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Quote:
Originally Posted by ndutton View Post
Iíve run mine on a steady diet of E10 for 17 years with zero carburetor problems.
What happened to me was the zinc coating of the carb started creating this white goo that would clog the carb. No amount of filtering could prevent it, the reaction was happening in the carb itself.
I did some Googe-Fu and found out this is a result of ethanol interacting with the metals in the carb. I got a new carb and ALWAYS ad SeaFoam to the gas, according to Practical Sailor it is both cheap and does a good job preventing metal corrosion. No issues at all on the replacement carb that must be about 10 years old now.
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Old 06-04-2022, 12:29 PM
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What I find interesting is the difference between your experience and mine, Dave's too. Either our carbs are not identical in terms of their casting alloys and coatings or something else is going on.

My gas additive is MMO @ 1%
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Last edited by ndutton; 06-04-2022 at 12:42 PM.
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Old 06-04-2022, 05:16 PM
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I really don't see much difference. Both put either MMO or Seafoam in the fuel and have no corrosion issues. Evidently either of the additives does the job. I believe that the lack of ethanol also plays a part in preventing corrosion, but I have only anecdotal, not scientific proof. The theory seems to be that ethanol bonds with any water in the tank and sends the stuff down the line, where it is combusted in the engine or corrodes the filters, pump, and carb, depending on your point of view. Lack of water in the tank is the main goal. Either way I like MMO in the fuel. Never seen any white stuff in the carb. I doubt the alloy in the carbs varies much. I had no idea they were coated with anything but the oil in the gas.
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Old 06-05-2022, 09:37 AM
Dave Neptune Dave Neptune is online now
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Nick, any questions or answers?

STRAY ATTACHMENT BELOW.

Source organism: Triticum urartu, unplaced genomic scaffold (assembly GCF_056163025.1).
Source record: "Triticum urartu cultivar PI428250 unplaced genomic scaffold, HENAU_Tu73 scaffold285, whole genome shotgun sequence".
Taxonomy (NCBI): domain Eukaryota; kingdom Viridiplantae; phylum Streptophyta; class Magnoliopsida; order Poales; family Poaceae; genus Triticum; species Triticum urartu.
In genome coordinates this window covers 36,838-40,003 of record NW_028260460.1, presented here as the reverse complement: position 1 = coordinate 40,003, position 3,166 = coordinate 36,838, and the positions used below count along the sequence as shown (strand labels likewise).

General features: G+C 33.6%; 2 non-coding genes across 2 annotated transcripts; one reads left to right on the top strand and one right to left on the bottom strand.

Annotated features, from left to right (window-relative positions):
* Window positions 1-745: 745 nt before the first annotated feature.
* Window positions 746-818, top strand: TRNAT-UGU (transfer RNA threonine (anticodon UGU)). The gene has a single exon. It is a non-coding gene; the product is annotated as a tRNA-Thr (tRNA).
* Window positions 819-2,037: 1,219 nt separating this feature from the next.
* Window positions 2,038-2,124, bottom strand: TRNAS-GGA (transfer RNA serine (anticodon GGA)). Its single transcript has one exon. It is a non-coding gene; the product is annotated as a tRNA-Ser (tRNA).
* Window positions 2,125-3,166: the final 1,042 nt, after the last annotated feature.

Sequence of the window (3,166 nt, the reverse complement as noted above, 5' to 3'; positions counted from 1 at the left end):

Dave Neptune
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Old 06-05-2022, 10:23 AM
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I think the key is keeping water out. All the bad chemical reactions with metal and ethanol are vastly worse if there is water in the mix to provide an electrolyte. (tons of info on Google if you care) Once the metal is eaten into, it just keeps corroding. Whatever protective surface coating or oxide layer or whatever is gone and not coming back.
I put a new O-ring on the fuel cap when I replaced the carb and have used MMO or Seafoam with pretty much every fill and now decade old carb has been totally trouble free so far.
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Old 06-05-2022, 03:18 PM
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It is interesting that different folks have different experiences with ethanol gas.

Neil is in SoCal while Joe is in Maryland. I think Dr. Neptune was in a southern climate with his A4?

Could it be that the southern boats are used more consistently year round than the northern boats which I suspect get less use in winter?

Also boats in northern areas spend more time lightly used during periods where there are large temp swings between day and night, leading to more opportunities for gas to absorb water?

Just speculating but it would be interesting to see if there is a correlation between boat location (north versus south) and ethanol gas issues.

Peter
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Old 06-05-2022, 05:06 PM
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The gas I buy in December is probably still being used in March and April, so that might be part of it.
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Old 06-05-2022, 10:37 PM
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For years now I have been filling up at the end of the season, because I read somewhere that the less air in the tank, the less water condenses into the fuel. This means that I usually have a tank full of 6-month-old gas to start the season. This has not been a problem, but I've noticed that once I have used up the old gas the engine runs a little better. Once I start using the engine, I usually go through a tankful in a month or two.
Here in the northwest, big temperature swings do happen but not often. Usually, we have highs in the low 40's and lows in the low 30's. However, we did get some days this winter with lows under 20. The highs were not much different. Summer days can have bigger temperature swings.
I always understood that corrosion needs the presence of water, even if it's just in the air, and that oil will at least cut down on the corrosion. That is why, IMO, the combination of non-ethanol fuel combined with some kind of oil like MMO is best for the engine. MMO is even more important if you run ethanol. I also believe that water is corrosive for the rubber diaphragm in the pump, the rubber tip of the float valve needle, and the fuel hoses. Luckily for me the only gas at my marina is ethanol free.